Reducing Electricity Costs in the Conference Room with Motion Sensor Light Switches
We talk a lot about efficiency in the office, bringing you some suggestions to save time over the course of your business day, which can cut down on personnel and room rental costs. But there are other ways you can save your company money, including in energy costs. Keeping the lights on is important, but in an empty conference room or seldom-used space, they’re just costing you and your company money. Of course, the simple adage your dad always used about turning the lights off as you leave a room is still good advice, but here, too, technology can help us: today we’re talking about motion sensors that only turn the lights on when the room is occupied.
NPR recently profiled a San Francisco company that discovered its desks and meeting rooms were occupied only a fraction of the workday. Do you know how your company compares in terms of office and conference room usage? Chances are, there may be some room for savings, especially in spaces that are used less often. The EPA predicts the following savings if energy-saving measures are implemented:
Offices: savings of up to 50%
Meeting rooms: savings of up to 65%
Restrooms: savings of up to 90%
When considering making changes in your workspace, consider these two kinds of light sensors, one of which might work better for your boardroom, conference facilities, or office floor plan.
- A motion sensor uses infrared technology to “see” a person in motion and turns the lights on accordingly. Sensors can be programmed to turn off the lights after a preset time (usually 10-20 minutes) in which no motion is detected. This is a passive system.
- Ultrasonic sensors, an active system, generate high frequency sound waves and evaluate the echo which is received back. Any motion causes a difference in the echo, which triggers the control. Ultrasonic sensors can detect motion around solid objects like doors, cabinets and shelving.
Take into account the cost of the sensor, and also whether or not it draws power when the lights are off. This site has some great number-crunching about the actual watt usage of motion sensors. Another consideration is the number and placement of sensors. Too few and employees too far from the sensor will constantly have to wave their arms or throw something in the air when the lights go out; or one employee working late near the sensor will keep the lights on through the whole floor.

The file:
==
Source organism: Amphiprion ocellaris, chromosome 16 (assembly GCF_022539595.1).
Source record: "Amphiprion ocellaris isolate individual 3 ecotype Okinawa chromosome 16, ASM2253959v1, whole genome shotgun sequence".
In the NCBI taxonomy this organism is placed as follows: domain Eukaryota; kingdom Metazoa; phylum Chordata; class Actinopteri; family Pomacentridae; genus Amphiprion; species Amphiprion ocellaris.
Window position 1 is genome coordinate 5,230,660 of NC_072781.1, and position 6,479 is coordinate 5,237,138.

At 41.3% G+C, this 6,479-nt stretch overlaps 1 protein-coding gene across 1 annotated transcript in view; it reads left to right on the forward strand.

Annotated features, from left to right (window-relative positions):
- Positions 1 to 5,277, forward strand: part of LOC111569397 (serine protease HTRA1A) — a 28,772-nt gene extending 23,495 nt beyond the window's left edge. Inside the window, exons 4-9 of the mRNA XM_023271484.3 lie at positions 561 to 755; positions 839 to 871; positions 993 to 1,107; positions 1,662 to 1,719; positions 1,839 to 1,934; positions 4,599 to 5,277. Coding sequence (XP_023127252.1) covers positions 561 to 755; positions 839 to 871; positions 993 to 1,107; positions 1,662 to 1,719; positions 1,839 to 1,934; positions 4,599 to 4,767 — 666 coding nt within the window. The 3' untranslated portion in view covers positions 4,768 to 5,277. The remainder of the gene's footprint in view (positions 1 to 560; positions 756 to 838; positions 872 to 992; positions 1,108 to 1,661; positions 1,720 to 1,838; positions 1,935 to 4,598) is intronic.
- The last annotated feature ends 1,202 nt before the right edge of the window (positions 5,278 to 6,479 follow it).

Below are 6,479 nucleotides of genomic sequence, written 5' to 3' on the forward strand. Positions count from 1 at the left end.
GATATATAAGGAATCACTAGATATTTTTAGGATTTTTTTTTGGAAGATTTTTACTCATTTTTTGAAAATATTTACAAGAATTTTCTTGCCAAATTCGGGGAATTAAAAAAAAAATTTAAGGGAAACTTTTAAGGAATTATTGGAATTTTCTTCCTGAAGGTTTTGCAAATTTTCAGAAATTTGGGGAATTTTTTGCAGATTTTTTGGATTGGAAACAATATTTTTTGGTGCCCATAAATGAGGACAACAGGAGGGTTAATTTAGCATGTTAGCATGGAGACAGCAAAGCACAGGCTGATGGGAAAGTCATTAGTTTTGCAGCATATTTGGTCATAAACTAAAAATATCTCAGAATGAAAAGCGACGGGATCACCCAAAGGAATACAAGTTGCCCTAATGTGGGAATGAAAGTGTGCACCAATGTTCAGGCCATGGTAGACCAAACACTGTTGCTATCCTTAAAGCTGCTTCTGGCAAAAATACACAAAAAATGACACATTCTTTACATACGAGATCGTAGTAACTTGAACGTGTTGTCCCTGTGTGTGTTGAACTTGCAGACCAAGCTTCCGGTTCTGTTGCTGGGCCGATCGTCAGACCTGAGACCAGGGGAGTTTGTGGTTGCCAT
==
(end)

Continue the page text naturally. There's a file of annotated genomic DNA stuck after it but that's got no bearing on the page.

There are also some lower-tech solutions for offices looking to cut energy costs. Simply switching to energy efficient lighting can effect substantial savings. Many buildings now require this, especially if they are LEED certified, and it’s an easy, low-impact way to immediately start seeing energy savings in your office.
Motivating your employees to be energy-smart is an additional way to save more on energy. It sounds old fashioned, but a human turning out a light saves more energy than a fancy sensor, which will wait 10 or 20 minutes after it senses movement to turn off the lights. And your team may bond over this additional shared goal.
If your company is willing to make a larger investment, you may want to explore occupancy sensors. Occupancy sensors are more complex, and can read more information than simple movement: they can tell when a desk is occupied or when employees in an open office are working individually or in groups. A 2014 study by Condeco found that on average, desks are only occupied 38% of the time, but those workers weren’t necessarily in a meeting, because meeting room no-shows clocked in at 40%. How does your office compare? Condeco’s study, as well as the San Francisco experiment we mentioned before, used occupancy sensors to arrive at that data. Before you know which option is best for your company, do your research.
Today’s offices are changing rapidly, which can make us feel overwhelmed. Small changes like implementing energy-efficient lighting and motion sensors are an easy way to start saving your company money, and might lead to more advanced strategies like open offices or shared workspaces, which could save in real estate costs down the line. As always, changes in the way a company operates mean communication is more important than ever. Go ahead, schedule a brainstorming session with your team members. You have nothing to lose, and we’ll be here to help!